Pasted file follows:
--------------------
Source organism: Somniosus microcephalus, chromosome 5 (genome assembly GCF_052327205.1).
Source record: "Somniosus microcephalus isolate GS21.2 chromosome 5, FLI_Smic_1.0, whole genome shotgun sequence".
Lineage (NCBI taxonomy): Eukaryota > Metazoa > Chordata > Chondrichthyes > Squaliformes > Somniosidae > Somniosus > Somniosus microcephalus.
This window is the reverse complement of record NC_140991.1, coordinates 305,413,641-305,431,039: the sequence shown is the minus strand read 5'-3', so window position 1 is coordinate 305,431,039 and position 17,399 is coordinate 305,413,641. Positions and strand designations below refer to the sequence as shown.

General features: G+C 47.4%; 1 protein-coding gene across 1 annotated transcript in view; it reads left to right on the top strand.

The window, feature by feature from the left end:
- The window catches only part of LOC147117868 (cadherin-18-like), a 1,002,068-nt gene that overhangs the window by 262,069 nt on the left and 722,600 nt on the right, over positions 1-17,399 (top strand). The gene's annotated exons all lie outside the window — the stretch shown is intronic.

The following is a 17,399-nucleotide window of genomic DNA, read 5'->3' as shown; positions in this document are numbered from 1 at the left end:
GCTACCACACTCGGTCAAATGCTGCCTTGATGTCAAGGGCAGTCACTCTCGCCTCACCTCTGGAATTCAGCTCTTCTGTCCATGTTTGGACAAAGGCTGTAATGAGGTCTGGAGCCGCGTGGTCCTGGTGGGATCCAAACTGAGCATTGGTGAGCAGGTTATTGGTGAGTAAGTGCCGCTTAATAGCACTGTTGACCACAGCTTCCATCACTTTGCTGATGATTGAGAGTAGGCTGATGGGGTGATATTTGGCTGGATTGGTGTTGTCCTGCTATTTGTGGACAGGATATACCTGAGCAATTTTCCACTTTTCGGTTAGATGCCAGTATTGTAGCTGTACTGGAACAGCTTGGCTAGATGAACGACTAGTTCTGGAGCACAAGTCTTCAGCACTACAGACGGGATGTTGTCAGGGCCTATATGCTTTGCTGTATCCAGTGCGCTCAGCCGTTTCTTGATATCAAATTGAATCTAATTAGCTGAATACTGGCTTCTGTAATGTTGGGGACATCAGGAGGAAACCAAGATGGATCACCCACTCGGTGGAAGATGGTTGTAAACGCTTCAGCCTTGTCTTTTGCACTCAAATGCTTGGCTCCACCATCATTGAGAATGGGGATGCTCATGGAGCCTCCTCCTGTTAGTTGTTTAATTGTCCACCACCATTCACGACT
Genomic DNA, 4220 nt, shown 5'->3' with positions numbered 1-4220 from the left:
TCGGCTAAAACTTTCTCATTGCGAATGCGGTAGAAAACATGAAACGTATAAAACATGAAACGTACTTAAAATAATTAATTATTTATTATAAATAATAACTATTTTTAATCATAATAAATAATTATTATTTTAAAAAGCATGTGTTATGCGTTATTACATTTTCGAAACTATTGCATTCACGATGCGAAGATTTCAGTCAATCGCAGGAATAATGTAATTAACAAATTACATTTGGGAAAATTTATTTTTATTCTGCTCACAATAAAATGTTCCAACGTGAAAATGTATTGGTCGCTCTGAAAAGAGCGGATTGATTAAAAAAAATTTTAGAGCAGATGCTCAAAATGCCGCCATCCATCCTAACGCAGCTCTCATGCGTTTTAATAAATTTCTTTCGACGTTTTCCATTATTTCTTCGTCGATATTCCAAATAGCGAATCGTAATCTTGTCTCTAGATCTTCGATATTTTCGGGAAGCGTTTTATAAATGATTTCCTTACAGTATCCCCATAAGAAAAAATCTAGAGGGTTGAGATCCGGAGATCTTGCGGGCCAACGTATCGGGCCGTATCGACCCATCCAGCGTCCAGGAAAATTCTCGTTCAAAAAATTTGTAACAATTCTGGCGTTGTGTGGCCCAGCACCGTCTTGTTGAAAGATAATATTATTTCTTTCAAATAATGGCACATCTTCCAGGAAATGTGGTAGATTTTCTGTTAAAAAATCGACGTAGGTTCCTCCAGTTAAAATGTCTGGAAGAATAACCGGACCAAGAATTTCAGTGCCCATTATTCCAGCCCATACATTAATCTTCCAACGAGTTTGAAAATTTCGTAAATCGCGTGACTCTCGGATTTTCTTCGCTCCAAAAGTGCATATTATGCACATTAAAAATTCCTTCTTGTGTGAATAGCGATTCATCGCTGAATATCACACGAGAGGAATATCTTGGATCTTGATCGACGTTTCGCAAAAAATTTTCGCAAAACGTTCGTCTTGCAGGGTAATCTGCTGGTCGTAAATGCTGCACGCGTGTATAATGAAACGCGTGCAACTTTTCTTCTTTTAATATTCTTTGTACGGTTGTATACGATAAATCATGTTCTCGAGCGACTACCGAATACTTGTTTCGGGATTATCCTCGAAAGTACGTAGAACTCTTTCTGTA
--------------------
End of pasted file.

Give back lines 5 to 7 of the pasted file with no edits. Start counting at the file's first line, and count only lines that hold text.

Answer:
General features: G+C 47.4%; 1 protein-coding gene across 1 annotated transcript in view; it reads left to right on the top strand.

The window, feature by feature from the left end:
- The window catches only part of LOC147117868 (cadherin-18-like), a 1,002,068-nt gene that overhangs the window by 262,069 nt on the left and 722,600 nt on the right, over positions 1-17,399 (top strand). The gene's annotated exons all lie outside the window — the stretch shown is intronic.